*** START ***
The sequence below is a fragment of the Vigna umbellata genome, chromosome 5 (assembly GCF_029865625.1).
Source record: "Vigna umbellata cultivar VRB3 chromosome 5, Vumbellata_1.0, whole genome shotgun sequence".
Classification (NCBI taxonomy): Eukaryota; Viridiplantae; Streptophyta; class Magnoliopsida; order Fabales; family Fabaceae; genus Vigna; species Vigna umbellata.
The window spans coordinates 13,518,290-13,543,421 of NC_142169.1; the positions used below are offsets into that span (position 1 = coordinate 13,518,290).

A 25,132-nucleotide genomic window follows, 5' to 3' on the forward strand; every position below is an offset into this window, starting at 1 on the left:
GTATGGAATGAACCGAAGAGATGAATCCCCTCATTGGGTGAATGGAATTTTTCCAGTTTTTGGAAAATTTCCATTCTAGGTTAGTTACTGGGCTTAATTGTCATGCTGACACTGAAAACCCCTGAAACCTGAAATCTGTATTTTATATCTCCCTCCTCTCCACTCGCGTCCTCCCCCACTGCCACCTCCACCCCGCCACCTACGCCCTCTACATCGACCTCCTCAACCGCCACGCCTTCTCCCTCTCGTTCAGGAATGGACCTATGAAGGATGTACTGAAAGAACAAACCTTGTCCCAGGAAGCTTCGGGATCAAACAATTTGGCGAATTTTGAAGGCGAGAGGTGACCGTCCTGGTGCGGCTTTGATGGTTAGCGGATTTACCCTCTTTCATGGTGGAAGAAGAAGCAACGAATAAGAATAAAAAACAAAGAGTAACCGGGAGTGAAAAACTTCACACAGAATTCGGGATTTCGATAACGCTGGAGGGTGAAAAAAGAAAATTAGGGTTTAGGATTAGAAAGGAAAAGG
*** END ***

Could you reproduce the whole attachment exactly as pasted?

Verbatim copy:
The sequence below is a fragment of the Vigna umbellata genome, chromosome 5 (assembly GCF_029865625.1).
Source record: "Vigna umbellata cultivar VRB3 chromosome 5, Vumbellata_1.0, whole genome shotgun sequence".
Classification (NCBI taxonomy): Eukaryota; Viridiplantae; Streptophyta; class Magnoliopsida; order Fabales; family Fabaceae; genus Vigna; species Vigna umbellata.
The window spans coordinates 13,518,290-13,543,421 of NC_142169.1; the positions used below are offsets into that span (position 1 = coordinate 13,518,290).

A 25,132-nucleotide genomic window follows, 5' to 3' on the forward strand; every position below is an offset into this window, starting at 1 on the left:
GTATGGAATGAACCGAAGAGATGAATCCCCTCATTGGGTGAATGGAATTTTTCCAGTTTTTGGAAAATTTCCATTCTAGGTTAGTTACTGGGCTTAATTGTCATGCTGACACTGAAAACCCCTGAAACCTGAAATCTGTATTTTATATCTCCCTCCTCTCCACTCGCGTCCTCCCCCACTGCCACCTCCACCCCGCCACCTACGCCCTCTACATCGACCTCCTCAACCGCCACGCCTTCTCCCTCTCGTTCAGGAATGGACCTATGAAGGATGTACTGAAAGAACAAACCTTGTCCCAGGAAGCTTCGGGATCAAACAATTTGGCGAATTTTGAAGGCGAGAGGTGACCGTCCTGGTGCGGCTTTGATGGTTAGCGGATTTACCCTCTTTCATGGTGGAAGAAGAAGCAACGAATAAGAATAAAAAACAAAGAGTAACCGGGAGTGAAAAACTTCACACAGAATTCGGGATTTCGATAACGCTGGAGGGTGAAAAAAGAAAATTAGGGTTTAGGATTAGAAAGGAAAAGG